MPM's 1/48 Fieseler
Fi 103A-1/Re-4 Reichenberg

By Chris Banyai-Riepl

The Kit

While there are several kits of the V-1 in 1/48, I believe this is the first injection-molded example of the Fi 103.  Like just about any kit of the V-1/Fi 103, this kit is very simple in construction, with a total of only 21 parts, including the injection-molded canopy.  The parts are very well molded with no flash and very crisp surface detailing.  Construction of the kit starts with the interior, so let's look there first.

For the cockpit you get a very basic setup consisting of a rear decking with a support, a rear bulkhead, an instrument panel, and a set of rudder pedals.  The seat base is molded into the fuselage halves, and right in the center is a bump created by the locating peg and corresponding hole.  This is something that you'll probably want to clean up, as the resulting shape won't look quite right.  In fact, I'd recommend building up a floor insert to help cover the seam that will result from joining the fuselage halves.

Once the interior is done to your satisfaction, the rest of the kit is extremely easy.  The fuselage halves go together, the front intake gets a blanking plate inside and is then fitted onto the jet pod, and the flying surfaces are attached.  The wings are split into upper and lower halves, while the tailplanes are solid right and left pieces.  There's a separate belly skid and a separate nose warhead 'button'.  The one-piece clear canopy and the separate wing control surfaces round out the kit. One interesting glitch I noticed in the kit is that the locating holes for the wings are in different places on each side. Out of the box this would result in one wing being angled up higher than the other. Best bet would be to fill in the trailing edge holes and use a jig to align the wings and control surfaces.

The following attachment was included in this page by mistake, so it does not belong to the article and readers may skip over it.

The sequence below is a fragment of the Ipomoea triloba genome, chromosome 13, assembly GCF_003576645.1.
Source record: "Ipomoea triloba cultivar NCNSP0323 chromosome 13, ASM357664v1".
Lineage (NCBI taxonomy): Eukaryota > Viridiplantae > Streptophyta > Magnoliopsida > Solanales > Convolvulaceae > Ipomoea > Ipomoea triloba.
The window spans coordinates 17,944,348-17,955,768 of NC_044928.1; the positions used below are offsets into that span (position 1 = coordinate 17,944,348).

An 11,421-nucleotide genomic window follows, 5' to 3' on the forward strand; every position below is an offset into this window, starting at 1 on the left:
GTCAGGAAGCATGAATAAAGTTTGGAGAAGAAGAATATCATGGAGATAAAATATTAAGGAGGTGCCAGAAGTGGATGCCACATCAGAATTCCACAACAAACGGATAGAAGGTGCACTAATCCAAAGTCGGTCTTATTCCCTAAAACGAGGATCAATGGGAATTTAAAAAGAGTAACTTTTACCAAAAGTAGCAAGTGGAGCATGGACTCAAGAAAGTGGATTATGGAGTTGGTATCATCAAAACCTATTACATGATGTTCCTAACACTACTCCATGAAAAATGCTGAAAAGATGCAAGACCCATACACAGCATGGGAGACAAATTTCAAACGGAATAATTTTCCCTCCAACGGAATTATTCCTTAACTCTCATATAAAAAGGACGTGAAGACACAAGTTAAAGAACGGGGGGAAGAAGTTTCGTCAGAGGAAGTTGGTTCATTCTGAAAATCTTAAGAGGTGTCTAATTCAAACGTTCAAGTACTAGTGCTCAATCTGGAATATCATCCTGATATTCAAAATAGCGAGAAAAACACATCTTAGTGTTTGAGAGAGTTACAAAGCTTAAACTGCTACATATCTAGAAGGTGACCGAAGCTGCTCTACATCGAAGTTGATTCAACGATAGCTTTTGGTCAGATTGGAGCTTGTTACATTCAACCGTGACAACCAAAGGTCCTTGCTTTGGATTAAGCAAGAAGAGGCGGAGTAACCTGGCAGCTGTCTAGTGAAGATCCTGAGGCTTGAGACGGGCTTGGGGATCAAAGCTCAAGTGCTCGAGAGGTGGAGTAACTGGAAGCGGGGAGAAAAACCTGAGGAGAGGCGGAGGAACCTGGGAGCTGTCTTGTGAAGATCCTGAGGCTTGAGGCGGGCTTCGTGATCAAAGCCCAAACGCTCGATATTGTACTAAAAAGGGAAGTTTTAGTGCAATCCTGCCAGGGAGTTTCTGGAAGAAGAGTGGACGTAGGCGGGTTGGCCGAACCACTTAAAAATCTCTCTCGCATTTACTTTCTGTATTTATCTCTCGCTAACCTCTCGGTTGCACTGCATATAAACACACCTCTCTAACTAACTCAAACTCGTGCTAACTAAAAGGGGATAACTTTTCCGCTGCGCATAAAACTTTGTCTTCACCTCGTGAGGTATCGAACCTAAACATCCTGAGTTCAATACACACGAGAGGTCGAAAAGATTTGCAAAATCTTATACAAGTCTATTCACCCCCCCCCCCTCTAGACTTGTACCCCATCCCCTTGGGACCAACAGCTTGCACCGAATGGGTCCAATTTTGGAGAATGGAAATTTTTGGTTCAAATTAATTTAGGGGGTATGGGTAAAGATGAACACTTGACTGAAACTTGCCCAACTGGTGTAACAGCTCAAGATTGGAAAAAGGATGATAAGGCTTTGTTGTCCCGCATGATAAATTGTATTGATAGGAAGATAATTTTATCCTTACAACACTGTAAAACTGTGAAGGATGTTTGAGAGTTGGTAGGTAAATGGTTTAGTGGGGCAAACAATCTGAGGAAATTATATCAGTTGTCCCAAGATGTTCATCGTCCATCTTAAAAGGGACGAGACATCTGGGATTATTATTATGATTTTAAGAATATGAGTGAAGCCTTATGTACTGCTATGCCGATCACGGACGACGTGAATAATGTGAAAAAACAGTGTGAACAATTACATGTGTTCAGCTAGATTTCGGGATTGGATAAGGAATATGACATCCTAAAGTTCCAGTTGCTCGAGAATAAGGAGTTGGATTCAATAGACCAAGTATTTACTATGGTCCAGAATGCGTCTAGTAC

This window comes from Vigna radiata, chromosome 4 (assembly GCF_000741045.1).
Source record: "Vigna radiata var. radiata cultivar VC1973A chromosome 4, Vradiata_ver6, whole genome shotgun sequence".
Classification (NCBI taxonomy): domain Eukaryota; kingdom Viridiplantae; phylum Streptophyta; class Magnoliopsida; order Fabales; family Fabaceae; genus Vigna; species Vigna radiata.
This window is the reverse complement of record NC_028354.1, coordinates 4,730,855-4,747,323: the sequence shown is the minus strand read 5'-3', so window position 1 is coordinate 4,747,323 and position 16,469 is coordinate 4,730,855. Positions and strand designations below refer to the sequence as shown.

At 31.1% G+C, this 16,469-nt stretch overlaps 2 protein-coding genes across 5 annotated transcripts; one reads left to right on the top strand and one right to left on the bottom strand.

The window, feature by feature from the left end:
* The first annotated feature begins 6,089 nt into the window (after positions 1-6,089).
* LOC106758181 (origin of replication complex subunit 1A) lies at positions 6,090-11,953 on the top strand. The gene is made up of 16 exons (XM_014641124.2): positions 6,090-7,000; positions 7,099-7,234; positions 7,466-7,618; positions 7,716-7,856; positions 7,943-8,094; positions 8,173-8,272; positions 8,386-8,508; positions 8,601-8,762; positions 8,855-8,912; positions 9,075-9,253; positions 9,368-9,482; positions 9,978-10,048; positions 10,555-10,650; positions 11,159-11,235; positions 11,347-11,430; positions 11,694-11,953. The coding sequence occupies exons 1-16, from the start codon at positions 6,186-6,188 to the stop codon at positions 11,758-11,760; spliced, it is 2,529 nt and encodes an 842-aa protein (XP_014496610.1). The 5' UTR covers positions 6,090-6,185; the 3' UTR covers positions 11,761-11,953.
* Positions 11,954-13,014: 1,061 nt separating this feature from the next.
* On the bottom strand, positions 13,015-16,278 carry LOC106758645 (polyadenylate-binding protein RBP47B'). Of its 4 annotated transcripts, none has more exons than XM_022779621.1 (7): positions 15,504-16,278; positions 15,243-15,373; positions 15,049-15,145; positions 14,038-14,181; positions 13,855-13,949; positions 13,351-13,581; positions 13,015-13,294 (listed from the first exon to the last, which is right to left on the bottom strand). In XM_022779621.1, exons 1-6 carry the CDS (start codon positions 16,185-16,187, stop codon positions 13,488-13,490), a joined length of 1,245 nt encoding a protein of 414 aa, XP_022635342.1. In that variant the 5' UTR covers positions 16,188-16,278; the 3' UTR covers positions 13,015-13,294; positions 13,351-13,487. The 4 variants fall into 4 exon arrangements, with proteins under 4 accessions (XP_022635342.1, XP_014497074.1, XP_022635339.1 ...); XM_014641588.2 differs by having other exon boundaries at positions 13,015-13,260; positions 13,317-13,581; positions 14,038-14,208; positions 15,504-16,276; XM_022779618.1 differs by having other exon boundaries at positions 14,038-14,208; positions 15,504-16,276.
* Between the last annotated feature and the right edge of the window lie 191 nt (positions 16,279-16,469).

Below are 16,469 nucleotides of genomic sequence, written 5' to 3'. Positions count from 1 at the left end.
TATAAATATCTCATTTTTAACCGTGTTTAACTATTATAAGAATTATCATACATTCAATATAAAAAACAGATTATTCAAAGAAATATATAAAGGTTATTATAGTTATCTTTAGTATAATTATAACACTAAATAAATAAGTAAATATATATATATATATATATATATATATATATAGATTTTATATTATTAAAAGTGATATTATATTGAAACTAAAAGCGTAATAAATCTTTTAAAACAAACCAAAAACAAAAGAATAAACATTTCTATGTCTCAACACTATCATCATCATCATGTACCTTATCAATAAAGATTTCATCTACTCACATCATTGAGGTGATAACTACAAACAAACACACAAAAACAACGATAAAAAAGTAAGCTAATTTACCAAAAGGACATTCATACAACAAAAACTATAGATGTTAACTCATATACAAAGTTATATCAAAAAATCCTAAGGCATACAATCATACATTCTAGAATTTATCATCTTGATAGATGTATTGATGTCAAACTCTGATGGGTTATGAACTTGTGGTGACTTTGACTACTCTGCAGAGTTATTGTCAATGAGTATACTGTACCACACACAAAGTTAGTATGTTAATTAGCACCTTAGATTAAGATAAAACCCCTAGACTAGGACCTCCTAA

For markings, the instructions outline three examples, all from 1944.  They're all using late war upper surface colors of RLM 82 and RLM 83, while the lower surfaces are RLM 76 on two and RLM 65 on one.  The decals provide stencilling only, as no national or unit markings were carried.


Need a quick build to get your creative juices flowing?  Grab this kit.  Even if you decide to redo the entire cockpit and superdetail this plane, you could still finish it in a couple weeks, tops.  Out of the box and you're looking at a weekender, easily.  The only downside to the kit is that once it is finished there's no way to display it without having a wing scrape on the shelf.  Some research is in order to build up an accurate trolley to place it on, or perhaps a larger project with a Heinkel He 111 holding it under its wing.

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